A New York couple has recently been accused of beating a black hotel clerk based on racial hate crimes and shows up to court today, facing many BLM protestors who chant “Hey hey, ho ho, these racist folks have got to go,”
Philip Sarner and Emily Orbay, couple, starts to blow kisses at the crowd and Sarner even points at his crotch to mock the protestors.
The crime was caught on surveillance and it shows the couple beating up Crystal Caldwell, a hotel clerk who works at Quality Inn located in Mystic, Connecticut.
They showed up to court from charges of intimidation and bias of the attack being racially motivated. Sarner also faces charges that include harassment alongside making calls to Strafaci. In the video footage of the attack, it shows that Sarner punches Caldwell to the ground, also kicking her.
John Strafci is Caldwell’s lawyer, commenting that Sarner “has no remorse. The only thing he is sorry about is that he was caught.” Caldwell had suffered from head injuries, an eye injury, and a concussion. She also is suffering from post traumatic stress disorder, having nightmares of the assault that occurred.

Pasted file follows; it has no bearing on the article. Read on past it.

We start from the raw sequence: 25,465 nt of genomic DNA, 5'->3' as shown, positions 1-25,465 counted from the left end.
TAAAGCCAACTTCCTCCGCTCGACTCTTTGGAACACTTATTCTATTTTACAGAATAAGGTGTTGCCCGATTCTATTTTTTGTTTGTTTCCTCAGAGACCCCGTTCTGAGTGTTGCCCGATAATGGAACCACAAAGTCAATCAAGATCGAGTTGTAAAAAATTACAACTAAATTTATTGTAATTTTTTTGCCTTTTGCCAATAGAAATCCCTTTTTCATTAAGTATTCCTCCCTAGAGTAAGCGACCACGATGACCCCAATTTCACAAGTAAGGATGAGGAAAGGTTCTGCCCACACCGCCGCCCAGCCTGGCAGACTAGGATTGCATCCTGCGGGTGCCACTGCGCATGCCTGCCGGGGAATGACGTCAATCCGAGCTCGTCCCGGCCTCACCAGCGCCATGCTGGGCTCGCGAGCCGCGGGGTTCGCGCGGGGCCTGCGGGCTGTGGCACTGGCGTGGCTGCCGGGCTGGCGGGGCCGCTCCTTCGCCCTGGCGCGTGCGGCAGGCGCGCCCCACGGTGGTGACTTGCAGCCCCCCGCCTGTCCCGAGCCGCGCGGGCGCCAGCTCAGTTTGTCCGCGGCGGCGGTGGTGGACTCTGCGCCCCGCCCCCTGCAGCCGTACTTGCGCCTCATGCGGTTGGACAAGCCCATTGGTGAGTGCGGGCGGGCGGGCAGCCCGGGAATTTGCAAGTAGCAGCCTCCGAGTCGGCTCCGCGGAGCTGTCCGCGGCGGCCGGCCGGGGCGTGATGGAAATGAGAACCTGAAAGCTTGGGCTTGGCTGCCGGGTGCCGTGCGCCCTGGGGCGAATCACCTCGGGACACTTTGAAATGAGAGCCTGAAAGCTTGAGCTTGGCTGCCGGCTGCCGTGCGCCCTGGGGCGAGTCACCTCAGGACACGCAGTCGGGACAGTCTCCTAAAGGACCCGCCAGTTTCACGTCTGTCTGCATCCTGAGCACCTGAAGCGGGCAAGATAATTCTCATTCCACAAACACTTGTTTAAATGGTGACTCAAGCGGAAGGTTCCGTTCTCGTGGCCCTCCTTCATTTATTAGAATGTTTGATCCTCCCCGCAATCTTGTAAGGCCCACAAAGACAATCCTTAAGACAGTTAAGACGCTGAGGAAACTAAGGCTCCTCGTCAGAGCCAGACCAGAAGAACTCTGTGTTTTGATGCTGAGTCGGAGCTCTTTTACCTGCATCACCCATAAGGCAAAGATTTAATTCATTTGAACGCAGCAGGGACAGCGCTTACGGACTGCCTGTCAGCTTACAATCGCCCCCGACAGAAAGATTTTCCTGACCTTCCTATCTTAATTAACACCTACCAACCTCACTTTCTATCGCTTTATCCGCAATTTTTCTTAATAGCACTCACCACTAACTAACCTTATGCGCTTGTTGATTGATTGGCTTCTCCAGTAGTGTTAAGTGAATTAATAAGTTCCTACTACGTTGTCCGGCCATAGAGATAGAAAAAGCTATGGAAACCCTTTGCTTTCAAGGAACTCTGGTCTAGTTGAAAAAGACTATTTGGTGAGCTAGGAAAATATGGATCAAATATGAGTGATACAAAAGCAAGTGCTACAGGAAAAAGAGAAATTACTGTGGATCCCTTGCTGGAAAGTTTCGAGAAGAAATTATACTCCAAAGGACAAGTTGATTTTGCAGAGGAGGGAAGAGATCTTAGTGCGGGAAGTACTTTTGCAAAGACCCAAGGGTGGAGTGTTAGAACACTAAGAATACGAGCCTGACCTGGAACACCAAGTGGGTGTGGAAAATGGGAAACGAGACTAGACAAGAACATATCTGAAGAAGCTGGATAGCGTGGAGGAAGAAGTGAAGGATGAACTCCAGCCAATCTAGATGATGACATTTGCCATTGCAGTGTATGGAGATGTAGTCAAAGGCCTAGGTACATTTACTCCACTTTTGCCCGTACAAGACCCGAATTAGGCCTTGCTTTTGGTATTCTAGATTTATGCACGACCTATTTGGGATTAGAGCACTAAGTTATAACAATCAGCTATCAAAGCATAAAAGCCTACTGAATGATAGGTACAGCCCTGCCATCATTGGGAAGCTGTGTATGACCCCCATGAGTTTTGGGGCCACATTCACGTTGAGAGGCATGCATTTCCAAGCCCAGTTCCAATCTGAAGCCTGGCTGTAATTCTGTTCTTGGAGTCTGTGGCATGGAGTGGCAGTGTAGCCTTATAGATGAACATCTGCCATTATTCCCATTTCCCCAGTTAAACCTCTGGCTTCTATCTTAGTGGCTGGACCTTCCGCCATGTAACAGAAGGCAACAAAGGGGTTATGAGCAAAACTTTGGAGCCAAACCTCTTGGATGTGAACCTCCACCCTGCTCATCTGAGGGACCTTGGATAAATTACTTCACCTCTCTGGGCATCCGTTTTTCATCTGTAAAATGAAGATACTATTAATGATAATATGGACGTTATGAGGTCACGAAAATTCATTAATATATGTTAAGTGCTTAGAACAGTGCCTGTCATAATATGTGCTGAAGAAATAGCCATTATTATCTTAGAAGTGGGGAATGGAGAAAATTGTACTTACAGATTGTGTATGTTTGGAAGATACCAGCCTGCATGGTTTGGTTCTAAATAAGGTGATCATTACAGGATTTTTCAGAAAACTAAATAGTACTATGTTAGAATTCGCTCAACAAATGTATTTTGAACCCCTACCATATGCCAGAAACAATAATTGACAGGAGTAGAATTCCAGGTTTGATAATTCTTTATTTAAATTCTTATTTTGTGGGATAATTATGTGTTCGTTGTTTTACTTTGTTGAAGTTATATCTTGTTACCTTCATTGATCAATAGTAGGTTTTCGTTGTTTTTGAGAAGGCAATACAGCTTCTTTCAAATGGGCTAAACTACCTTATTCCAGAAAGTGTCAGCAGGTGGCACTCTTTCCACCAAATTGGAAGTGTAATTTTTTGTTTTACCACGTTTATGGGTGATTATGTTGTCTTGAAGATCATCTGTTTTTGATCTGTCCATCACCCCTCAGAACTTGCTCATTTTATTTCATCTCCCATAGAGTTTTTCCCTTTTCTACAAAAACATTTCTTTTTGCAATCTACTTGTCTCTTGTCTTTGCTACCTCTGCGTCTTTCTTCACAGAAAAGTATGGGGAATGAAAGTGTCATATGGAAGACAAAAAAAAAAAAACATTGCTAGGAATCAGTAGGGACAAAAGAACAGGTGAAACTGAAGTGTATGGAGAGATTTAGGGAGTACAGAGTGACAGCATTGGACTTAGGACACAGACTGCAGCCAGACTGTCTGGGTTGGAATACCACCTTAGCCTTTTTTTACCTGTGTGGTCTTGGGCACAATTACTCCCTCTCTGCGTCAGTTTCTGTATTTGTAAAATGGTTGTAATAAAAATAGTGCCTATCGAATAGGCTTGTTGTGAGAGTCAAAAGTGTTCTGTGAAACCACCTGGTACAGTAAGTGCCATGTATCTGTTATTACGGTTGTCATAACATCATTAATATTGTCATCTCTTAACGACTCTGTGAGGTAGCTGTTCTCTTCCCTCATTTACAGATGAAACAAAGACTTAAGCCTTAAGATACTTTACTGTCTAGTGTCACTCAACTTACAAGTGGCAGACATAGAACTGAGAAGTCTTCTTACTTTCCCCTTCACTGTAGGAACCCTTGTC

Sarner was angry that the hot water wasn’t working in their room, and told Caldwell that he and his girlfriend were going to “kick her a**,” hanging up the phone to threaten Caldwell at the desk.
Sarner even called her an “old monkey” before police arrived to the scene.
They reviewed the surveillance tape and while Caldwell tried to get ice for her face, Sarner’s girlfriend shouted at her and assaulted her yet again.They were pushing her against the wall and then back down to the ground, which resulted in injuries to her ribs.
There was a plea deal being offered to Sarner and Orbay last Wednesday.If they are to plead guilty, Sarner would be facing nine years in prison and suspended after five years have been served, along with three years of probation.
His girlfriend, Orbay, would be sentenced to six years, suspension in two years, and like her boyfriend, three years of probation.
The court will see them again in July to accept or reject the plea deals being offered.